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JOHANNESBURG, June 10 (Reuters) – MTN Group has agreed to pay a reduced fine of 330 billion naira ($1.67 billion) in a settlement with the Nigerian government, it said on Friday, sending shares in the South African telecoms provider soaring.
The fine will be paid over three years and is smaller than the $5.2 billion sought by Nigeria last October for failing to deactivate more than five million unregistered SIM cards on its network.
Shares in MTN surged 18 percent to 146 rand after the announcement in their biggest jump since April 2000. They have shed 22 percent since the fine was announced.
MTN, Africa’s largest telecoms company, has already paid 50 billion of the 330 billion naira owed.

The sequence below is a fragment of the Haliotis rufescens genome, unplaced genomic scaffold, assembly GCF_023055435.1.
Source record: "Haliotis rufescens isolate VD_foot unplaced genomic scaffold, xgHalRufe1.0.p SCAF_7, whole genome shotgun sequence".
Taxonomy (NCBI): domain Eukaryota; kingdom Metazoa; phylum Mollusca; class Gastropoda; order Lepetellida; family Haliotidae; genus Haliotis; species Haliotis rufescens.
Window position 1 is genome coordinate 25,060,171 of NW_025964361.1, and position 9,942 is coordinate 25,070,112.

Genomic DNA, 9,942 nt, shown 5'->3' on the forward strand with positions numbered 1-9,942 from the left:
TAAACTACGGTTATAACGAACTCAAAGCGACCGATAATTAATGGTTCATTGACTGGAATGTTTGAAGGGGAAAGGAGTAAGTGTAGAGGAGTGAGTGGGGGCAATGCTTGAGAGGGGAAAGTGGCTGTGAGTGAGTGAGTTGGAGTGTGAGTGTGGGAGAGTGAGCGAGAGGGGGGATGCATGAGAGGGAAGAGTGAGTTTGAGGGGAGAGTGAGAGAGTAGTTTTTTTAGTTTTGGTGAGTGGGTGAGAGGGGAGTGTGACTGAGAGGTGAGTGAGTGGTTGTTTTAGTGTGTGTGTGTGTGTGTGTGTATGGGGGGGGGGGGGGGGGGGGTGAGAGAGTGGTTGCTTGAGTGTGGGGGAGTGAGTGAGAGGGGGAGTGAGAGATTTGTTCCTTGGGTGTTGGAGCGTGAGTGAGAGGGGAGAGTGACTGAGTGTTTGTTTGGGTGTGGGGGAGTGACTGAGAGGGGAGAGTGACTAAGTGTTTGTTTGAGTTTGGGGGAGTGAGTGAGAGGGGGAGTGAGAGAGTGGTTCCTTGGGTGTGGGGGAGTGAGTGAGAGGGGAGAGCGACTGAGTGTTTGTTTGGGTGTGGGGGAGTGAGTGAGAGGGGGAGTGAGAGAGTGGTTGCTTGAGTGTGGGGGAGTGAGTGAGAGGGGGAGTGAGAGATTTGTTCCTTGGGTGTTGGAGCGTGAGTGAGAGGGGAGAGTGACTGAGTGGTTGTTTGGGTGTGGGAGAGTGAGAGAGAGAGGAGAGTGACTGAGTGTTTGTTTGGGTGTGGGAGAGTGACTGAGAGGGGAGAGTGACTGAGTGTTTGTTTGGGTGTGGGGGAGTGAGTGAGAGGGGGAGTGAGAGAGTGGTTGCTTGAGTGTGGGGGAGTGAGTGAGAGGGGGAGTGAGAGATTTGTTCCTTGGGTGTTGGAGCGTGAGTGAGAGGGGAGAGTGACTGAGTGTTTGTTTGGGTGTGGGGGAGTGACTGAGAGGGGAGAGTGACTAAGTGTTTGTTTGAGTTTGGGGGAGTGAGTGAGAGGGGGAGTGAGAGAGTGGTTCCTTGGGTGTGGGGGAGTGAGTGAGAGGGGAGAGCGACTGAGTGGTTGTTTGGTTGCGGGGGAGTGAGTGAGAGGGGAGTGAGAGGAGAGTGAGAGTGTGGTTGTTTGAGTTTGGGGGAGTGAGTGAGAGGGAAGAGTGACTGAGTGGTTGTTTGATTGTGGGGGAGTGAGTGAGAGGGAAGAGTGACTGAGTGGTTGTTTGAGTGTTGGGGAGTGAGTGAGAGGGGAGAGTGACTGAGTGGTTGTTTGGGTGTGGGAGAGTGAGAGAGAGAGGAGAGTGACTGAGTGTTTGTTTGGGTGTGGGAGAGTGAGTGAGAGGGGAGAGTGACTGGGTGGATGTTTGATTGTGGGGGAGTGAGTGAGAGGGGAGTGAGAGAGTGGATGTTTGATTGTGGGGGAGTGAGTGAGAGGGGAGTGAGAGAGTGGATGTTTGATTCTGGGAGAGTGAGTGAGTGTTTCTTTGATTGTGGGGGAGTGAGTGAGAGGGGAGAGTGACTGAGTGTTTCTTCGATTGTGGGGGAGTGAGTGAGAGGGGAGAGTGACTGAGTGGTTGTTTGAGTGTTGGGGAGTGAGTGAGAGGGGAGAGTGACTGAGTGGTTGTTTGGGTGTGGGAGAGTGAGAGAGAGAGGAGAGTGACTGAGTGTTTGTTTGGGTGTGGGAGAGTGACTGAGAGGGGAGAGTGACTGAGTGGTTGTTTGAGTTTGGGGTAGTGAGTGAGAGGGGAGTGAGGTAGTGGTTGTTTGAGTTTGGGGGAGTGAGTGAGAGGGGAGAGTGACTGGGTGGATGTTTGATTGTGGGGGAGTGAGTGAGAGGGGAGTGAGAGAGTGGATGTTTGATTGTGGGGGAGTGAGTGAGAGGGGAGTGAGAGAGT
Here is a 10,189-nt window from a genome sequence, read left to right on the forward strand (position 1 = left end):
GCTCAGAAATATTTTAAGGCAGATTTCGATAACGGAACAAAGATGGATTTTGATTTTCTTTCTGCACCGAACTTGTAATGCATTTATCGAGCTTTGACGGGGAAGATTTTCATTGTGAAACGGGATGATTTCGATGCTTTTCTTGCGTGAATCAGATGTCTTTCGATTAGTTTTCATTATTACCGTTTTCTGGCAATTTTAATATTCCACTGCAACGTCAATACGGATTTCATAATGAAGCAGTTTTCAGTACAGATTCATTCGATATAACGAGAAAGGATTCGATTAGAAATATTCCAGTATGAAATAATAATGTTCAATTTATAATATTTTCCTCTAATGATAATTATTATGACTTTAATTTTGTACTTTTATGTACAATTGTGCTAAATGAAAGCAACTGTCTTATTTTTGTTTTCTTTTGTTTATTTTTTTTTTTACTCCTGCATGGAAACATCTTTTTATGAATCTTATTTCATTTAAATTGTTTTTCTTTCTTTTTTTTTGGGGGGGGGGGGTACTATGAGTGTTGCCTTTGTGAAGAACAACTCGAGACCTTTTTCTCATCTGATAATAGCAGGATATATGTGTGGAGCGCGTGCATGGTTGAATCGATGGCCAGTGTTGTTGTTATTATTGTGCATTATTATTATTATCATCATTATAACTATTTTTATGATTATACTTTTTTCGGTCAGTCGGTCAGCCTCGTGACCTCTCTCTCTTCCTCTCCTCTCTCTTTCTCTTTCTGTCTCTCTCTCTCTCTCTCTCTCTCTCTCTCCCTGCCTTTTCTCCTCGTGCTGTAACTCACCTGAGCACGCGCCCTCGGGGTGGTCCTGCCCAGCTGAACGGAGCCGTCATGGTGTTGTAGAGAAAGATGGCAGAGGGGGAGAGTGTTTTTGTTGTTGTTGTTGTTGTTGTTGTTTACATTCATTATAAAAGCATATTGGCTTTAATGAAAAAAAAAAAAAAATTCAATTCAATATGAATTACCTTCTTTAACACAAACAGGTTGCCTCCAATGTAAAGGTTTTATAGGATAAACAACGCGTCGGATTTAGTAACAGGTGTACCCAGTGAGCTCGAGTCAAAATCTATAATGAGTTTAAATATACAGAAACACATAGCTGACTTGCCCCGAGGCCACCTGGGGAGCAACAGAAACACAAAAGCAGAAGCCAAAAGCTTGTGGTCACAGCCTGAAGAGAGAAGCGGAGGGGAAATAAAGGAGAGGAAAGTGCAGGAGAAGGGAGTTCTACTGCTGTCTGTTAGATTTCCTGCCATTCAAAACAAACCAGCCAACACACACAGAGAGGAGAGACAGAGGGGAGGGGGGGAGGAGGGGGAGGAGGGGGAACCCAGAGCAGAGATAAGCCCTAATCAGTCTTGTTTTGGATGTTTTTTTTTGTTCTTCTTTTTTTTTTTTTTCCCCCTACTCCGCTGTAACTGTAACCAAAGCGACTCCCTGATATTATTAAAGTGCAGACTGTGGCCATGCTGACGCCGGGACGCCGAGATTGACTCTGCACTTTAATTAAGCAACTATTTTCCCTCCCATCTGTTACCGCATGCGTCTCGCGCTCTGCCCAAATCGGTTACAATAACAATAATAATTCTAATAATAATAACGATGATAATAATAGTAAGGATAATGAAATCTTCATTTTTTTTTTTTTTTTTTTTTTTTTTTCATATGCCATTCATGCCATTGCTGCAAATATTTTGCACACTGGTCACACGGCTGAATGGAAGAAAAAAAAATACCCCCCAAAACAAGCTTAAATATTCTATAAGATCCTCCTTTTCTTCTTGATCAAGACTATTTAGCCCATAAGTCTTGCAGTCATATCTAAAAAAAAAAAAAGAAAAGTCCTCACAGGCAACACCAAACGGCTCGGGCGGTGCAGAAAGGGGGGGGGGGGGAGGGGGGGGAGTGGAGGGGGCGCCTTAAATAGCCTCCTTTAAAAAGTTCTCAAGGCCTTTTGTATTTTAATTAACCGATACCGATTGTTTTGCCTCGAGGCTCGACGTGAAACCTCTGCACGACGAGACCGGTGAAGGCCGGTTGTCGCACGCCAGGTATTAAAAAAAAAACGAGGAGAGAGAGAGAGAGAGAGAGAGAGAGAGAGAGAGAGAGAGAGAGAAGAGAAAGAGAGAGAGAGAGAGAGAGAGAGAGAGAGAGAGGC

The rest will be paid in six instalments over three years, the company said in a statement.
The settlement also clears the way for MTN to list its local unit on the Nigerian Stock Exchange as soon as “commercially and legally possible”, it said.
“The relationship between MTN, the Federal Government of Nigeria and the Nigerian Communication Commission has been restored and strengthened,” MTN Executive Chairman Phuthuma Nhleko said.
MTN has been negotiating for months with Nigerian officials over the $5.2 billion fine, which was later reduced to $3.9 billion.
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